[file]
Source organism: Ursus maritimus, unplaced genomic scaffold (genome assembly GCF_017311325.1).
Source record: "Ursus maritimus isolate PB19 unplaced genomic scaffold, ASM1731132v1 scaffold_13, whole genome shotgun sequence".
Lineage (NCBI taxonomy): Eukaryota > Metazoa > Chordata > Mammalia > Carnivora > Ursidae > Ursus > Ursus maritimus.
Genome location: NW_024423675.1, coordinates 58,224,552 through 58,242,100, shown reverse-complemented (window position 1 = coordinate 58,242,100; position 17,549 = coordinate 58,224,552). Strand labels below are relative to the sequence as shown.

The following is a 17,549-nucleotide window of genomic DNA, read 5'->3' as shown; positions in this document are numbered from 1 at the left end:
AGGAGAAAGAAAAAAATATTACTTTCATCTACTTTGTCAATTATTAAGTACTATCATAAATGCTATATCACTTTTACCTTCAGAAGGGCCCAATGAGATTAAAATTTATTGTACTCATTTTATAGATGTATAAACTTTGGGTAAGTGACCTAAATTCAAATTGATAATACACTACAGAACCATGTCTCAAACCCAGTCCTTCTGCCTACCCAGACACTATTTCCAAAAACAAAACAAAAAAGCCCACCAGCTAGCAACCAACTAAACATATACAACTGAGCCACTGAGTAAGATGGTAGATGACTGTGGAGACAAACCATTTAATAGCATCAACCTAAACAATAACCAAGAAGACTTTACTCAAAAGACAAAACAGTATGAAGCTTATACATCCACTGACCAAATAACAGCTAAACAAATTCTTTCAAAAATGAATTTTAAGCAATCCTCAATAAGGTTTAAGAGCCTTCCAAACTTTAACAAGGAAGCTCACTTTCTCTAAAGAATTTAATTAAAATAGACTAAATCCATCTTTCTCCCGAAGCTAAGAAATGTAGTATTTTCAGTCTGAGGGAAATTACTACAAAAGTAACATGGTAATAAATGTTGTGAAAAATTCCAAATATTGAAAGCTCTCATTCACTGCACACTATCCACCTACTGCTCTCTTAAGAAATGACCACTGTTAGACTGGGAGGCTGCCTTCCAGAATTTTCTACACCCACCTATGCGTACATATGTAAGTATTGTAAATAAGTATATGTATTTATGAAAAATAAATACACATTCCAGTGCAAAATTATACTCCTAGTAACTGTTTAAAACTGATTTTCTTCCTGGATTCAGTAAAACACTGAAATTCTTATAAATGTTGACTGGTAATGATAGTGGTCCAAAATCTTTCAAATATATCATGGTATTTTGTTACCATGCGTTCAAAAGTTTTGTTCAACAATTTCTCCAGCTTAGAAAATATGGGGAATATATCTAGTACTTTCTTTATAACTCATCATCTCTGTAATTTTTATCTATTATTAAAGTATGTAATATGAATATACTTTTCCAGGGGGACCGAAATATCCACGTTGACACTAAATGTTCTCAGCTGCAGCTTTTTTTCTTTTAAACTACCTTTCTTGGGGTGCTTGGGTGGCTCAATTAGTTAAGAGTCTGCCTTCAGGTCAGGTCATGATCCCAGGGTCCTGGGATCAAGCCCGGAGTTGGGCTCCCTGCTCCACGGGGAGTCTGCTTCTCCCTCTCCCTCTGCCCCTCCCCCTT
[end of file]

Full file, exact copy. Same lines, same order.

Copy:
Source organism: Ursus maritimus, unplaced genomic scaffold (genome assembly GCF_017311325.1).
Source record: "Ursus maritimus isolate PB19 unplaced genomic scaffold, ASM1731132v1 scaffold_13, whole genome shotgun sequence".
Lineage (NCBI taxonomy): Eukaryota > Metazoa > Chordata > Mammalia > Carnivora > Ursidae > Ursus > Ursus maritimus.
Genome location: NW_024423675.1, coordinates 58,224,552 through 58,242,100, shown reverse-complemented (window position 1 = coordinate 58,242,100; position 17,549 = coordinate 58,224,552). Strand labels below are relative to the sequence as shown.

The following is a 17,549-nucleotide window of genomic DNA, read 5'->3' as shown; positions in this document are numbered from 1 at the left end:
AGGAGAAAGAAAAAAATATTACTTTCATCTACTTTGTCAATTATTAAGTACTATCATAAATGCTATATCACTTTTACCTTCAGAAGGGCCCAATGAGATTAAAATTTATTGTACTCATTTTATAGATGTATAAACTTTGGGTAAGTGACCTAAATTCAAATTGATAATACACTACAGAACCATGTCTCAAACCCAGTCCTTCTGCCTACCCAGACACTATTTCCAAAAACAAAACAAAAAAGCCCACCAGCTAGCAACCAACTAAACATATACAACTGAGCCACTGAGTAAGATGGTAGATGACTGTGGAGACAAACCATTTAATAGCATCAACCTAAACAATAACCAAGAAGACTTTACTCAAAAGACAAAACAGTATGAAGCTTATACATCCACTGACCAAATAACAGCTAAACAAATTCTTTCAAAAATGAATTTTAAGCAATCCTCAATAAGGTTTAAGAGCCTTCCAAACTTTAACAAGGAAGCTCACTTTCTCTAAAGAATTTAATTAAAATAGACTAAATCCATCTTTCTCCCGAAGCTAAGAAATGTAGTATTTTCAGTCTGAGGGAAATTACTACAAAAGTAACATGGTAATAAATGTTGTGAAAAATTCCAAATATTGAAAGCTCTCATTCACTGCACACTATCCACCTACTGCTCTCTTAAGAAATGACCACTGTTAGACTGGGAGGCTGCCTTCCAGAATTTTCTACACCCACCTATGCGTACATATGTAAGTATTGTAAATAAGTATATGTATTTATGAAAAATAAATACACATTCCAGTGCAAAATTATACTCCTAGTAACTGTTTAAAACTGATTTTCTTCCTGGATTCAGTAAAACACTGAAATTCTTATAAATGTTGACTGGTAATGATAGTGGTCCAAAATCTTTCAAATATATCATGGTATTTTGTTACCATGCGTTCAAAAGTTTTGTTCAACAATTTCTCCAGCTTAGAAAATATGGGGAATATATCTAGTACTTTCTTTATAACTCATCATCTCTGTAATTTTTATCTATTATTAAAGTATGTAATATGAATATACTTTTCCAGGGGGACCGAAATATCCACGTTGACACTAAATGTTCTCAGCTGCAGCTTTTTTTCTTTTAAACTACCTTTCTTGGGGTGCTTGGGTGGCTCAATTAGTTAAGAGTCTGCCTTCAGGTCAGGTCATGATCCCAGGGTCCTGGGATCAAGCCCGGAGTTGGGCTCCCTGCTCCACGGGGAGTCTGCTTCTCCCTCTCCCTCTGCCCCTCCCCCTT